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THE POPULAR EDUCATION NEWS

NO. 8 SEPTMBER 2003

A monthly newsletter about the Popular Education/Community Organizing Resources Collection in the Penny Lernoux Memorial Library at the Resource Center of the Americas, 3019 Minnehaha Ave S, Minneapolis, MN 55406. It is a collection of practical materials for facilitators and practitioners to improve the educational work in our movements for democratic social change. The three main parts of the collection are 1) Materials in English, 2) Materials in Spanish, 3) Books by Paulo Freire some titles in Spanish. An annotated bibliography with links to where to purchase materials is at www.americas.org (follow library/popular education link).

The Popular Education News is participating in the Women Against Military Madness (WAMM) initiative making September Anti-Racism Month. For information about joining the initiative see www.worldwidewamm.org.

TABLE OF CONTENTS

1. REVIEWS OF THE MONTH

- TEACH ME TO THUNDER A TRAINING MANUAL FOR ANTI-RACISM TRAINERS

- TRAINING FOR TRANSFORMATION A HANDBOOK FOR COMMUNITY WORKERS, BOOK 4

2. A RECOMMENDED RESOURCE

3. NEW MATERIALS COMING

4. LINKS TO POPULAR EDUCATION WEB SITES AND ONLINE BOOKSTORES

5. "WHAT IS POPULAR EDUCATION?" DEFINITION OF THE MONTH

 

1. REVIEWS OF THE MONTH

TEACH ME TO THUNDER A TRAINING MANUAL FOR ANTI-RACISM TRAINERS, by Alma Estable, Mechthild Meyer and Gordon Pon. From the Margin Publishing & the Canadian Labour Congress, 1997.

Teach Me To Thunder was written with the intention of promoting dialogue among anti-racism workers about theoretical issues, while sharing practical perspectives involved in the complex task of anti-racism training. Presented in a three-ring-binder format, with removable pages, this book was clearly intended as a hands-on tool for use by people working in the field. Setting aside the debate that some might wish to have about the contradictions and the appropriateness of calling anti-racist work "training," a term often associated with education that is the antithesis[antithesis is not hyphenated] of popular education, the book is nevertheless a rich source of ideas and practices. In the view of the authors,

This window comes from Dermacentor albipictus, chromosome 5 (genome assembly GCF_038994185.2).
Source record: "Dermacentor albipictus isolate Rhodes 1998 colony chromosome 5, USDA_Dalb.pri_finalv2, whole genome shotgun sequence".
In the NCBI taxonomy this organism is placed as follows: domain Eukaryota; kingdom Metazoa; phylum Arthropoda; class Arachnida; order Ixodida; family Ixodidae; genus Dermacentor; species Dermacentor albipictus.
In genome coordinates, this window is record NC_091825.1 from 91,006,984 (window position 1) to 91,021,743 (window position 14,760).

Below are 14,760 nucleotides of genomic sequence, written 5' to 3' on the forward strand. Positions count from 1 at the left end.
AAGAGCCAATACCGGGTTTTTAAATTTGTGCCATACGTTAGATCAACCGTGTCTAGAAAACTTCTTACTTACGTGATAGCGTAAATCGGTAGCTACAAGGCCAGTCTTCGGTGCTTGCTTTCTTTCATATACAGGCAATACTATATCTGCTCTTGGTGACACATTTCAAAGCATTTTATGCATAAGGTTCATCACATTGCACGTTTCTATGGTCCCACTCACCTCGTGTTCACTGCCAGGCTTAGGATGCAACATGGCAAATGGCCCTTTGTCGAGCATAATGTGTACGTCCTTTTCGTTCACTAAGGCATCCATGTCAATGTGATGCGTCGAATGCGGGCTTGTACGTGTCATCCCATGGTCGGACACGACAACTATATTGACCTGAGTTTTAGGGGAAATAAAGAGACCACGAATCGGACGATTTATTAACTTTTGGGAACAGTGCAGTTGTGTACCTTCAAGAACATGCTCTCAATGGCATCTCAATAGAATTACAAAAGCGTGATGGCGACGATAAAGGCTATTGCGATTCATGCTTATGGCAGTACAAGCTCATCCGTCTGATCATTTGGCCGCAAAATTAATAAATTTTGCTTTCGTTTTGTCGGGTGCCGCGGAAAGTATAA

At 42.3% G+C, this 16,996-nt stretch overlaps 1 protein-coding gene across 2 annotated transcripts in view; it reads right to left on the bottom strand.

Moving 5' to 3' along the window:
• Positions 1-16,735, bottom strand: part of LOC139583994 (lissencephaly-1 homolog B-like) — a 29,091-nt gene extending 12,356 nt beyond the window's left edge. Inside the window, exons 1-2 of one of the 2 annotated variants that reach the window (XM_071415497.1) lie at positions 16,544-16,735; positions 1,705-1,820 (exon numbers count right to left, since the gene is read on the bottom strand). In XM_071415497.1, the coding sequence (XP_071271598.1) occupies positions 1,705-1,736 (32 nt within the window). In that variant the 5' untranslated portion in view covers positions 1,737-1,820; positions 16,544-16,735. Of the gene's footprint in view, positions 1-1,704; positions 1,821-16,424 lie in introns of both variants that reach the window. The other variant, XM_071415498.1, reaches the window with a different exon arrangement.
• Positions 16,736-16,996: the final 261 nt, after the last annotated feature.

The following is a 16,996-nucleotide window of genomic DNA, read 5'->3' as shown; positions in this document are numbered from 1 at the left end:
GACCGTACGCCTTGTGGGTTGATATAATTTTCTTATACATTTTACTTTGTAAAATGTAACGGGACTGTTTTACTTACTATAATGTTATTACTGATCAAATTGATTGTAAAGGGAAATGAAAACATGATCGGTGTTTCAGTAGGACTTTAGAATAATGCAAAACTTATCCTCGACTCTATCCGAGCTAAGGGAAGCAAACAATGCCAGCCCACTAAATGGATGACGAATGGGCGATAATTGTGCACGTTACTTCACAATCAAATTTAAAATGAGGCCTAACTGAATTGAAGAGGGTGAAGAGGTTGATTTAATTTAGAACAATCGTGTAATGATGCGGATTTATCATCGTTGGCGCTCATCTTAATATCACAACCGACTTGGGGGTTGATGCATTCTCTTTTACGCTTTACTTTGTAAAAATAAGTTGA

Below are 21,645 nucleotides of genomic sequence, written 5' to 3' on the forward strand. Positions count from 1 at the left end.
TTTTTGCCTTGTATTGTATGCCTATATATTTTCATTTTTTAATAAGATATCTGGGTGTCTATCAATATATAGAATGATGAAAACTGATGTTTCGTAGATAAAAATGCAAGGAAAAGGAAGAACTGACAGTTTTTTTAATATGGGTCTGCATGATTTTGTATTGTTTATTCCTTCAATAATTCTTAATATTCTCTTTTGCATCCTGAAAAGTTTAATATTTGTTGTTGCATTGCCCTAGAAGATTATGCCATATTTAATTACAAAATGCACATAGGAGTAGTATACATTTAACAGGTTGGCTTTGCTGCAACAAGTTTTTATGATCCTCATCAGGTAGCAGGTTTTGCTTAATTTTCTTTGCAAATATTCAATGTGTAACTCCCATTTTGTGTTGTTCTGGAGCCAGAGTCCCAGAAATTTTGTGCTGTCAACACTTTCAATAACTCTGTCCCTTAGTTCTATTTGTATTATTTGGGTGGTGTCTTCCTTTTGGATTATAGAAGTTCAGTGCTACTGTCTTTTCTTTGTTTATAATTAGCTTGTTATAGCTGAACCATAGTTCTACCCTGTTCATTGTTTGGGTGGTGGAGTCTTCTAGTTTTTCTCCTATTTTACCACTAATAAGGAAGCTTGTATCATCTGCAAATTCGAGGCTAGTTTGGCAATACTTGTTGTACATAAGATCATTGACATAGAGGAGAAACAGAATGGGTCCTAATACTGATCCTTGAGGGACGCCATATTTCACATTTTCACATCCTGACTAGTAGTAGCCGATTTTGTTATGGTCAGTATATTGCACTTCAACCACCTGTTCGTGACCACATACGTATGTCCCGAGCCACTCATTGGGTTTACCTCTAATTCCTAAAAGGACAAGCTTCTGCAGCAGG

"Anti-racism training is based in a critical pedagogy; it demands cooperation, participation, respect, critical thinking, honesty, creativity and commitment. Anti-racism training is participatory and interactive, and employs both experiential and conventional learning techniques, in the context of adult learning strategies. Anti-racism training is one of many means to an end, not an end in itself." (p. 9)

The book is divided into five main sections. The fifth and longest section"Training Activities"is an extensive, detailed, and practical set of ideas and instructions on how to carry out actual anti-racism training exercises. The four sections preceding it provide the theoretical context within which the activities are to be understood and used.